[4] In chapters 1 and 2 on harmonic function, Doll presents his solution to the issue that chord progressions in popular music often do not follow the common-practice phrase model of tonic–predominant–dominant–tonic.(2) In rock, for example, the IV chord regularly acts in a cadential manner (Temperley 2011), so expectations associated with a traditional function label (e.g., dominant) are dubious. In contrast to Nobile, who proposes that the syntactical function label be separated from the Roman numeral (2016, 158), Doll ties function labels to scale-degree content, which recalls Biamonte’s approach to tonal functions in rock (2010) as well as the methodology used by Harrison for nineteenth-century chromatic music (1994). In Doll’s system, $\stackrel{ˆ}{6}$ (either the major- or the minor-mode version) implies subdominant function, both $\stackrel{ˆ}{7}$ (again, either raised or lowered) and $\stackrel{ˆ}{2}$ mark dominant function, $\stackrel{ˆ}{1}$ indicates tonic function, and $\stackrel{ˆ}{3}$ stands for “mediant” function (28–29).(3) Different flavors of these scale degrees engender further taxonomical distinctions, such as between “lead dominant” (with major-scale $\stackrel{ˆ}{7}$) and “rogue dominant” (with lowered $\stackrel{ˆ}{7}$). For Doll, therefore, a traditional function label serves as a chord category, the members of which share similar qualia and voice-leading tendencies.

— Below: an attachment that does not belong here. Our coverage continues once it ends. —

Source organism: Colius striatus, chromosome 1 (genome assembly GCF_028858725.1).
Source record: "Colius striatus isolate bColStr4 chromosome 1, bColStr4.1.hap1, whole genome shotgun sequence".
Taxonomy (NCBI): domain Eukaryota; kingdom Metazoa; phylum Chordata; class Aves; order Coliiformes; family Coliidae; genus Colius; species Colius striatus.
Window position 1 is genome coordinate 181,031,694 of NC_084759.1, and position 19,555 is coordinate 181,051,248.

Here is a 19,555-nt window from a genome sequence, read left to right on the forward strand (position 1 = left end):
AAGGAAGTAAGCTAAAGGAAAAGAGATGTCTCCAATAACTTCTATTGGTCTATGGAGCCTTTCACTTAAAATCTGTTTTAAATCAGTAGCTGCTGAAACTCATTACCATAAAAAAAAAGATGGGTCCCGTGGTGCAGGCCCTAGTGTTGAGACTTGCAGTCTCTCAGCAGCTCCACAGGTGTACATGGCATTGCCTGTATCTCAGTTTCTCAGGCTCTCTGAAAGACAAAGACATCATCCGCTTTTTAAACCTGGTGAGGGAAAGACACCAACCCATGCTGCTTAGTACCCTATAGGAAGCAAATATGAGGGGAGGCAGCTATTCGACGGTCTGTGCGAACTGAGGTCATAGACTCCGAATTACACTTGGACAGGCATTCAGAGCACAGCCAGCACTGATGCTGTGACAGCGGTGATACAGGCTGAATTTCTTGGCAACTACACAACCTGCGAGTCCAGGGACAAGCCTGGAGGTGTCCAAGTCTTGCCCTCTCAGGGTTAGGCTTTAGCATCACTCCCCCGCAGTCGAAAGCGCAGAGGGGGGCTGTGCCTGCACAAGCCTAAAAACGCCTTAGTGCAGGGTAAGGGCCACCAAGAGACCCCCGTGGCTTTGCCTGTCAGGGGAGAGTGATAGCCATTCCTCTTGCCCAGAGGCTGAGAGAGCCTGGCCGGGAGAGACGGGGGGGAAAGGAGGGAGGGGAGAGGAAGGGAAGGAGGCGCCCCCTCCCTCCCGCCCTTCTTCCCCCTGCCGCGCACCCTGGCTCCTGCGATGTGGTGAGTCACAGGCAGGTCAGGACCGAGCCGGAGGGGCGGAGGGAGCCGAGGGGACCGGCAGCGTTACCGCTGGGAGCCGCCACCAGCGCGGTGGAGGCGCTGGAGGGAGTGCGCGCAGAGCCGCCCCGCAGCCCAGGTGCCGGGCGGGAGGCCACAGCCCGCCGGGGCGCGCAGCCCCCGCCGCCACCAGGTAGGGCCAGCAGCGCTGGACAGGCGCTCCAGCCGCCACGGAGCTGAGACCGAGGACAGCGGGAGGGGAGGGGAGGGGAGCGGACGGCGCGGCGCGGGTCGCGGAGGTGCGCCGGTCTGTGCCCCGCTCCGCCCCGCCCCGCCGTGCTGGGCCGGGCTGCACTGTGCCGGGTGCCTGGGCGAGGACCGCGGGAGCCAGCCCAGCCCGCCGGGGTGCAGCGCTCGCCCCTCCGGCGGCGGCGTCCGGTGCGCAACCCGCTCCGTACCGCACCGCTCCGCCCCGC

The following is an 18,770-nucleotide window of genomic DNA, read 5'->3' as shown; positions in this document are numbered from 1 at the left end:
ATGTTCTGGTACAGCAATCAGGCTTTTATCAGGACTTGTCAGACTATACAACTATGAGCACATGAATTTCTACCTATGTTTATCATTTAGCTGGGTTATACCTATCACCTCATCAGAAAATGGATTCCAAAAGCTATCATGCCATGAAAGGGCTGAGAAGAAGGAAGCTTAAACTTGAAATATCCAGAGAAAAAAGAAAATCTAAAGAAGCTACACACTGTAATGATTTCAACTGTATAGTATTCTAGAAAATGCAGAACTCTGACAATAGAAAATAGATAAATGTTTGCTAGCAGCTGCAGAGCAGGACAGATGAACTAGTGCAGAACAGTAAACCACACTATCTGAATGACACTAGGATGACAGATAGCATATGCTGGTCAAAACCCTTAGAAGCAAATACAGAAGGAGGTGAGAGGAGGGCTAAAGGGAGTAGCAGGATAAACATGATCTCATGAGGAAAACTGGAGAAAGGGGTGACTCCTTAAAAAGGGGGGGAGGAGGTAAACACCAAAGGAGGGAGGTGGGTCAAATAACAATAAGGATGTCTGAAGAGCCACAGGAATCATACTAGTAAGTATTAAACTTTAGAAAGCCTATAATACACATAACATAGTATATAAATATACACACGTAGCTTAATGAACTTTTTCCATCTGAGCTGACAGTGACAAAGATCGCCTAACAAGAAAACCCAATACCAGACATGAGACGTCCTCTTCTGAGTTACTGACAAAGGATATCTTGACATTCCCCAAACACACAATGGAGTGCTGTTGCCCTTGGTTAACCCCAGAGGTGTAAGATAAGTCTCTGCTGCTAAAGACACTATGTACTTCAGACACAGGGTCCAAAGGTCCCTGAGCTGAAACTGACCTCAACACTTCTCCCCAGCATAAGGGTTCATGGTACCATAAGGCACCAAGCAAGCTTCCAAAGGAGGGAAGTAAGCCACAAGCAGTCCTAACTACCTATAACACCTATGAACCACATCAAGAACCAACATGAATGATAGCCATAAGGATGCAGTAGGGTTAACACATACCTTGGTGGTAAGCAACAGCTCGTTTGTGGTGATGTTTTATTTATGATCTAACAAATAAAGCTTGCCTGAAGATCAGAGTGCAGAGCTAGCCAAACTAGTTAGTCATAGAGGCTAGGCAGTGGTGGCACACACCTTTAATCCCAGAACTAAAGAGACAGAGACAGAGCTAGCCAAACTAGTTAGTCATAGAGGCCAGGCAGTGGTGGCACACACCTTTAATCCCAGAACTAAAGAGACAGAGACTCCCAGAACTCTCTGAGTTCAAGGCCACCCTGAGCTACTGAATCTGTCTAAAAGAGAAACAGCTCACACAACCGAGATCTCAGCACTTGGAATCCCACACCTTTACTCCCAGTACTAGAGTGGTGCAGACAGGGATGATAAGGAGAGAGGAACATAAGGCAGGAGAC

[5] To account for the syntactical role a chord may play in a progression, Doll eschews traditional function labels and instead introduces more neutral terms. A chord that predicts tonic, for example, is said to exhibit “pre-tonic” function (25), and either a dominant or subdominant sonority might act in this pre-tonic role.(4) In this basic case, I find Doll’s approach preferable to Nobile’s, in that it avoids the potential confusion between the syntactical and chord-spelling meanings of the word “dominant” and does not implicitly privilege V as the cadential precursor to tonic. That said, Doll’s nomenclature quickly becomes unwieldy as one moves further back from the tonic. Doll refers to the chord before a pre-tonic as the “pre-pretonic,” and the chord prior to that as the “pre-prepretonic” (53). Ultimately, he proposes a system of Greek letters to describe these functional chains—alpha for tonic, beta for pre-tonic, gamma for pre-pretonic, and so on (54)—with each of these positional terms subject to further modification via hyper in the case of a dominant chord, hypo in the case of a subdominant chord, and medial in the case of a mediant chord. The V/V chord in a V/V–V–I progression, for example, would be labeled hyper gamma. It is in these more complicated cases that I question whether the advantages of this new labeling system outweigh its disadvantages. One strength of the traditional phrase model, in which chord type and syntactical role are intertwined, is that it predicts which chords will follow which. But when chord category is divorced from syntax, as in Doll’s system, the wide berth created for analytical interpretation comes at the cost of any strong, global, stylistically informed expectations.